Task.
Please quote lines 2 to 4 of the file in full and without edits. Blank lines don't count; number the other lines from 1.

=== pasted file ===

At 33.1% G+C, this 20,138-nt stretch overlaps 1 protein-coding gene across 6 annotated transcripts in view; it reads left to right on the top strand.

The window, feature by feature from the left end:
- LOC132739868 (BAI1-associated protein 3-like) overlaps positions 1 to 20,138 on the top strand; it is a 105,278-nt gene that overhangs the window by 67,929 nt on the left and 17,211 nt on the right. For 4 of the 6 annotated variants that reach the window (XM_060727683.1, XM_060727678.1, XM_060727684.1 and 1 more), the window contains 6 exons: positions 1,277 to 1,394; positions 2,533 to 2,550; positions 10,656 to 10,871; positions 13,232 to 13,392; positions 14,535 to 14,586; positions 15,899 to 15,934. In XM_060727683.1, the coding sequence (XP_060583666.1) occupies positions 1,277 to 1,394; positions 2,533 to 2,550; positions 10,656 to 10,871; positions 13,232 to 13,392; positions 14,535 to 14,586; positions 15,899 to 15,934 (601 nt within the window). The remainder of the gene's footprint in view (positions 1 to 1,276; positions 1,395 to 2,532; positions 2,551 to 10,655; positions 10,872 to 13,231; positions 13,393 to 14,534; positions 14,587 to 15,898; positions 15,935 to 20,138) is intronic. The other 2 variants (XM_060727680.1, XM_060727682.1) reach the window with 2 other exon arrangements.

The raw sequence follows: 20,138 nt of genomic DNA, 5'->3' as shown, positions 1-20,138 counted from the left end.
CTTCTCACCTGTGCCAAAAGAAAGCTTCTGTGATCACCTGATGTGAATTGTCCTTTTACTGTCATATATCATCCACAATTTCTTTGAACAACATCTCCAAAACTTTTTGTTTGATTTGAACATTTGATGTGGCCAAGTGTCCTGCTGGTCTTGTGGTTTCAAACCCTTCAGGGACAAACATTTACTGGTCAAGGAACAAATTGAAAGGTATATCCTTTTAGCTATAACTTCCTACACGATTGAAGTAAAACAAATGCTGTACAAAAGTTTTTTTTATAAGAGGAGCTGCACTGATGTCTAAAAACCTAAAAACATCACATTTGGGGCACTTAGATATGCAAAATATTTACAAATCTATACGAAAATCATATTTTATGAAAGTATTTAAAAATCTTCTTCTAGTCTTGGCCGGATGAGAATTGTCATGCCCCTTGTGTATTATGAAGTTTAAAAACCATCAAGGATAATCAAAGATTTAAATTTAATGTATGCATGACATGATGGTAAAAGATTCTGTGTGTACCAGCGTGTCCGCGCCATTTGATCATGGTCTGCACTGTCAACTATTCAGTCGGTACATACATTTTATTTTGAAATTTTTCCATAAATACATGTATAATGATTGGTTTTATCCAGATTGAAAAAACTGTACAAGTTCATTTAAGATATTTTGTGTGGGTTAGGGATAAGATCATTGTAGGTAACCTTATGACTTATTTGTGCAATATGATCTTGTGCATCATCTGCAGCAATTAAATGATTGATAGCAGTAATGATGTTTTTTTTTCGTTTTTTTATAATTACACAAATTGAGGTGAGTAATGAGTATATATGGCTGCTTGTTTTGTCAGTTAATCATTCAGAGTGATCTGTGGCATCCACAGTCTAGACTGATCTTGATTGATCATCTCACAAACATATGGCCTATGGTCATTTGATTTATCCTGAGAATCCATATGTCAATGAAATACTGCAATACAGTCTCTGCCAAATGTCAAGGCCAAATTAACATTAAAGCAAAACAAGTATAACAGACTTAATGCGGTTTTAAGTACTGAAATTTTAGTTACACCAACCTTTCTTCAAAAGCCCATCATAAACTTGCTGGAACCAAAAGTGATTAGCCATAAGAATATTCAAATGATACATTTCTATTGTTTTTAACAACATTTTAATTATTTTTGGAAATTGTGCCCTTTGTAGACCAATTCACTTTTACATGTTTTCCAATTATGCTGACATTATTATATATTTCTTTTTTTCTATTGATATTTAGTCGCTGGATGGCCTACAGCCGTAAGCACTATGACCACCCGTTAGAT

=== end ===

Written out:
The window, feature by feature from the left end:
- LOC132739868 (BAI1-associated protein 3-like) overlaps positions 1 to 20,138 on the top strand; it is a 105,278-nt gene that overhangs the window by 67,929 nt on the left and 17,211 nt on the right. For 4 of the 6 annotated variants that reach the window (XM_060727683.1, XM_060727678.1, XM_060727684.1 and 1 more), the window contains 6 exons: positions 1,277 to 1,394; positions 2,533 to 2,550; positions 10,656 to 10,871; positions 13,232 to 13,392; positions 14,535 to 14,586; positions 15,899 to 15,934. In XM_060727683.1, the coding sequence (XP_060583666.1) occupies positions 1,277 to 1,394; positions 2,533 to 2,550; positions 10,656 to 10,871; positions 13,232 to 13,392; positions 14,535 to 14,586; positions 15,899 to 15,934 (601 nt within the window). The remainder of the gene's footprint in view (positions 1 to 1,276; positions 1,395 to 2,532; positions 2,551 to 10,655; positions 10,872 to 13,231; positions 13,393 to 14,534; positions 14,587 to 15,898; positions 15,935 to 20,138) is intronic. The other 2 variants (XM_060727680.1, XM_060727682.1) reach the window with 2 other exon arrangements.

The raw sequence follows: 20,138 nt of genomic DNA, 5'->3' as shown, positions 1-20,138 counted from the left end.